The Differential Privacy Synthetic Data Challenge
4th Place - $5,000 Prize
*An additional $4,000 was awarded for posting their full code solution in an open source repository.
About the Team
John Gardner received a Bachelor of Science in computer science, mathematics, and physics from the University of Washburn in 1998 and a Ph.D. degree in physics from the University of Kansas in 2006. He is a long time member of TopCoder and has participated in a large variety of algorithm development competitions.
Team Gardn999 used the NIST Collaboration Space as their open source repository and can be accessed here. *Note that other contestant source code may also be found on this site.
The goal of DPFieldGroups is to create differentially private synthetic data while retaining as much useful information as possible about the original dataset. It is able to be effectively used on datasets with a large number of fields with a large range of possible values. The epsilon parameter can be adjusted to manage the trade-off between level of privacy and information preservation. Team Gardn999 took the following steps to create their solution:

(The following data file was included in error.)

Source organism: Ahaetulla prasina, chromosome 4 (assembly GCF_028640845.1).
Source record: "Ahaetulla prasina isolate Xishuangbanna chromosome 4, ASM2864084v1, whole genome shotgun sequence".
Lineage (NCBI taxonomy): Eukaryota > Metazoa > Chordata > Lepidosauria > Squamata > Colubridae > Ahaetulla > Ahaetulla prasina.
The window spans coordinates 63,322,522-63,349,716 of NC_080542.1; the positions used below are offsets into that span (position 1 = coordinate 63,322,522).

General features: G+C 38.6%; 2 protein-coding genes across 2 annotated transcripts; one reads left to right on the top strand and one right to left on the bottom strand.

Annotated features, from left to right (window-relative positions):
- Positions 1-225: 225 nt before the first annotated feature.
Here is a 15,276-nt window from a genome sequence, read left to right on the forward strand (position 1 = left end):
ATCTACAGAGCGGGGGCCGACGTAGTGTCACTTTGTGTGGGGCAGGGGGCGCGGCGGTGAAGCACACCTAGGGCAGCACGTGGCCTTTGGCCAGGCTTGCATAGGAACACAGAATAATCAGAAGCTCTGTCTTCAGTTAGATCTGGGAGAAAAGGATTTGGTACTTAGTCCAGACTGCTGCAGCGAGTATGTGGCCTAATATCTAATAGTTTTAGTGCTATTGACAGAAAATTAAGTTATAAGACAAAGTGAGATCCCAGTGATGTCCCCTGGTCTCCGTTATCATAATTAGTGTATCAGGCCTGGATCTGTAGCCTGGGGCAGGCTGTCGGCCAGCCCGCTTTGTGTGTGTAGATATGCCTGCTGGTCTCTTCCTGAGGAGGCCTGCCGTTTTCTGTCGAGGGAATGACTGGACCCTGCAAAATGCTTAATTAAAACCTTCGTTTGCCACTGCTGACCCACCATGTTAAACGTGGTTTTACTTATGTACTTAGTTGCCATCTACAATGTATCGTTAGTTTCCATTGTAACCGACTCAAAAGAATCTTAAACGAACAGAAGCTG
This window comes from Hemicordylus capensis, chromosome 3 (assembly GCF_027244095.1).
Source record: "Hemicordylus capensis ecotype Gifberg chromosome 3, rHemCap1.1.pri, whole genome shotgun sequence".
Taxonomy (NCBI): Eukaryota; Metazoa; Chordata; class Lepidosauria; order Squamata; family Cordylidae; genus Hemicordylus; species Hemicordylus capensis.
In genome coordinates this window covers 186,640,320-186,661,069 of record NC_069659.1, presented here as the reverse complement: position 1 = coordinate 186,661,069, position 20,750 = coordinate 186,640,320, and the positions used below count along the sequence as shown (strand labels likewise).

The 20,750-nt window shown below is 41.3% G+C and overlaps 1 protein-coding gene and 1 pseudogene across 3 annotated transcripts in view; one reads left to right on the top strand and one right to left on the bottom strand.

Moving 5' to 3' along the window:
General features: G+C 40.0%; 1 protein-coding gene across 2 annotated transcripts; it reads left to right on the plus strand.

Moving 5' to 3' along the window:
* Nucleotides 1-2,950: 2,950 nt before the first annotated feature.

- Group Correlated Fields: Public data similar to that being privatized is studied to identify highly correlated fields and to understand the field value distributions. These are then identified in the data to be privatized and highly correlated fields are grouped together.
- Fill Group Histograms with Private Dataset: For each of these groups, a histogram is created for the purpose of counting the number of occurrences of every possible combination of values of all fields in the group. These bins are then filled with the data to be privatized.
- Add Laplacian noise to privatize: For privatization, Laplacian noise is added to every bin with scale proportional to the number of groups. With highly correlated fields, it is expected that most of the bins will be empty before noise is added. To prevent a massive increase in the percentage of non-zero bins after noise is added, a threshold cut is made. The bin count after adding noise must be at least as large as the threshold or be set to zero. Although it adds a risk of removing some rare true occurrences, it greatly reduces the negative effect of the added noise.
- Use to Generate Rows of Synthetic Data: Synthetic data is generated by selecting a random bin for each group with probability weighted by the noisy bin counts. The field values corresponding to each group's selected bin are written out as a single row of synthetic data.
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